I only play to win.
I’ll do it, but it has to be perfect.
Ever find yourself thinking something like that?
I remember reading about Apple and the culture that Steve Jobs built. They strive for perfection.
In our culture, we idolize perfection, flawlessness, high-performance, exacting results.
It’s not necessarily bad to strive for these things. The question is how you get there.
But what does perfection actually mean in the context of the highly fluid environment we live in?
Sure, the iPhone 3G was design perfection, when it first came out. I would wager most do not think that’s the case now, Apple included.
Easily forgotten in the pursuit of perfection is the transience of victory.
Playing to Win
I used to think that I would only play games if I could win.
I was afraid of losing. I hated losing.
I thought that only playing games I could win meant that I was focused on winning. That I was a winner.
Far from it.
It just meant I lost out on a lot of playing time.
And I realized I wasn’t getting any better, because I depriving myself of the best possible practice. The real deal.
No matter how much you practice, there’s something about getting in, taking the chances, and being in the circumstances that is uniquely enlightening.
You can think in a vacuum. Theorize. Hypothesize.
But that’s all it is. You can say “I expect it to be like this”. That’s not as good as getting up close and taking a look.
Decisions are different under pressure. Perspective is different.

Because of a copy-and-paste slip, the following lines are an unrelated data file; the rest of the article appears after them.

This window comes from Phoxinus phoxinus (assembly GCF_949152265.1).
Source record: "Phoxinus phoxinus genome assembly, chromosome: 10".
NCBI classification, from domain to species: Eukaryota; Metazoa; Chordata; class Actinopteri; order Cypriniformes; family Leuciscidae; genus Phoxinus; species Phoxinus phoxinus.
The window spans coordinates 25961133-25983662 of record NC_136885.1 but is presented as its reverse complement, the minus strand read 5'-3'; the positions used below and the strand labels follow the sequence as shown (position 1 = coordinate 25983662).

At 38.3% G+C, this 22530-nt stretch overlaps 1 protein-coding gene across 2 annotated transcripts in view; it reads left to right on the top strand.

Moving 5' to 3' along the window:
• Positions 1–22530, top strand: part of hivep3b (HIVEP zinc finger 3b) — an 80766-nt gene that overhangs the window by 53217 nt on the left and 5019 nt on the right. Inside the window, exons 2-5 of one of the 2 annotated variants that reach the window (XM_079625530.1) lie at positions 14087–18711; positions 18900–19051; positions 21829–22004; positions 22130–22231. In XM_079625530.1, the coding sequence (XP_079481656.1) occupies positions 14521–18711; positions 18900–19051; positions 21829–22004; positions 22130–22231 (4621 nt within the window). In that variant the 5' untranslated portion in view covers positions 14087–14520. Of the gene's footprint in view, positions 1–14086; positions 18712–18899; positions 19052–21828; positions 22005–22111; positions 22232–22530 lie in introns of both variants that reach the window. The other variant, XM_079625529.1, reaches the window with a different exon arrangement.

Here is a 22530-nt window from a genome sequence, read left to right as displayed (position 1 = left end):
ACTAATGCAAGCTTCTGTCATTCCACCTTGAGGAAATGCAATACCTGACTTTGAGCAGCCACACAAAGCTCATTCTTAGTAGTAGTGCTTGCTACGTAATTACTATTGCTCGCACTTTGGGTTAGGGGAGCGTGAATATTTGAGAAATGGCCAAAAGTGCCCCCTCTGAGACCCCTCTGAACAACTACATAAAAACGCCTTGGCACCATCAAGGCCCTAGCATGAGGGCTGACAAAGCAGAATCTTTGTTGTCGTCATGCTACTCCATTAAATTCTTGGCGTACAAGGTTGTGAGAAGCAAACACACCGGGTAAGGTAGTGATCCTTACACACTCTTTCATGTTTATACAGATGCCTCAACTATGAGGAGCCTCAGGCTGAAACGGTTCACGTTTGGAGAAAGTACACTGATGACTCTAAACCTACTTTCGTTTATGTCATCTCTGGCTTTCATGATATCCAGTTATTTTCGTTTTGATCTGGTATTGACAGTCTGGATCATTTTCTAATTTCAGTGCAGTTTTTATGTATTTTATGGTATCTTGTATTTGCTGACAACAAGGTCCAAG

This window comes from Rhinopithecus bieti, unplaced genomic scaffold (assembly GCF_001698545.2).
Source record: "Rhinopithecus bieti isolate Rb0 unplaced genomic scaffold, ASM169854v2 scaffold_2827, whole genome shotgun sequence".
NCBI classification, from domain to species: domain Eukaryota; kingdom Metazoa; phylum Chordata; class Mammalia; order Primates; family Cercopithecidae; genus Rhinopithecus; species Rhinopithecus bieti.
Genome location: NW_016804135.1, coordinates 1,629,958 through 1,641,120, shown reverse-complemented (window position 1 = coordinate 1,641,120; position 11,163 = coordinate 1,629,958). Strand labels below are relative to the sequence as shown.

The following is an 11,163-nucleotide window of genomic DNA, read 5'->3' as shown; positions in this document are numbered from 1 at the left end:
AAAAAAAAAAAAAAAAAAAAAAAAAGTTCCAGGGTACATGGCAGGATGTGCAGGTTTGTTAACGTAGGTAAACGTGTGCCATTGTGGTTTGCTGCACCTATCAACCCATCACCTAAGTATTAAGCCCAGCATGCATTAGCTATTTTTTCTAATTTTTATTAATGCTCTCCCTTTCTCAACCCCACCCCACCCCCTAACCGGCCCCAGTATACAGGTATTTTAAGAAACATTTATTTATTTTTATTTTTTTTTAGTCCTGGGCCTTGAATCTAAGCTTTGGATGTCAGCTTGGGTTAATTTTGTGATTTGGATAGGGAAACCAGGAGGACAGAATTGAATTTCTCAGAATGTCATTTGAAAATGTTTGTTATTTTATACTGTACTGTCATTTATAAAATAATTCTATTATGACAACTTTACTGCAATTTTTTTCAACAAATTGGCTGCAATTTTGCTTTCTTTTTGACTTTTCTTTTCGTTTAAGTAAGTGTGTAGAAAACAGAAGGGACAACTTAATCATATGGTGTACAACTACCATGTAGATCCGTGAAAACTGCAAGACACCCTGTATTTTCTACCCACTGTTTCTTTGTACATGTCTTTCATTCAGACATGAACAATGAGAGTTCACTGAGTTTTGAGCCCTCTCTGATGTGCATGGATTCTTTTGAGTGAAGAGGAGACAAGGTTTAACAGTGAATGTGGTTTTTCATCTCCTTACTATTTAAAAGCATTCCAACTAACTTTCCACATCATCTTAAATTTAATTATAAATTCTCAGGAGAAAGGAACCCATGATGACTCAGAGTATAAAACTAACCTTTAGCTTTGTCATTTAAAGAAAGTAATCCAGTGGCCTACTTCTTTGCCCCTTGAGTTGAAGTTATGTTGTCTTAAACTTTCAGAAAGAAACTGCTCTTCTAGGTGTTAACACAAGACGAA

You’ll notice things that you just didn’t think of.
I care about learning and getting better. And that helps me win. But I’m not trying to avoid losing. Some of the best lessons come from the biggest failures.
So winning isn’t everything. Perfection isn’t everything.
Perfect is the enemy of the good.
I used to think that “good enough” was just average. And in many cases, it was. But that’s a short-sighted perspective.
If “good enough” was the standard that I held myself to, that’s not a good thing.
But it worked wonders as part of a bigger strategy. For me, perfection was paralyzing. So being “good enough” meant I still had something to show. Most importantly, it meant I had something to build on. A foundation, not the finished house.
I’ll get it to “good enough”, then get some feedback to make it better.
I’ll get it to “good enough”, then keep trying.
I’ll publish this “good enough” piece, but I will publish more and strive to make “good enough” 1% better each time.
“Good enough” means that you draw a line, and you deliver what you can under the circumstances. Sometimes you’ll have a chance to make it better, and other times you won’t.
There’s a weird thing that happens too, the longer something takes. As you think you’re taking the extra time to make it perfect, people’s expectations slowly increase the longer they wait. You are quite literally chasing a moving target.
And understanding the situation you’re in is half the battle. Sometimes you only have one shot, and other times, you can try as much as you like, so long as you’re successful on one of them.
But it’s a longer term vision: more practice, more output, more shots on goal. It’s hard not to get better even if you tried.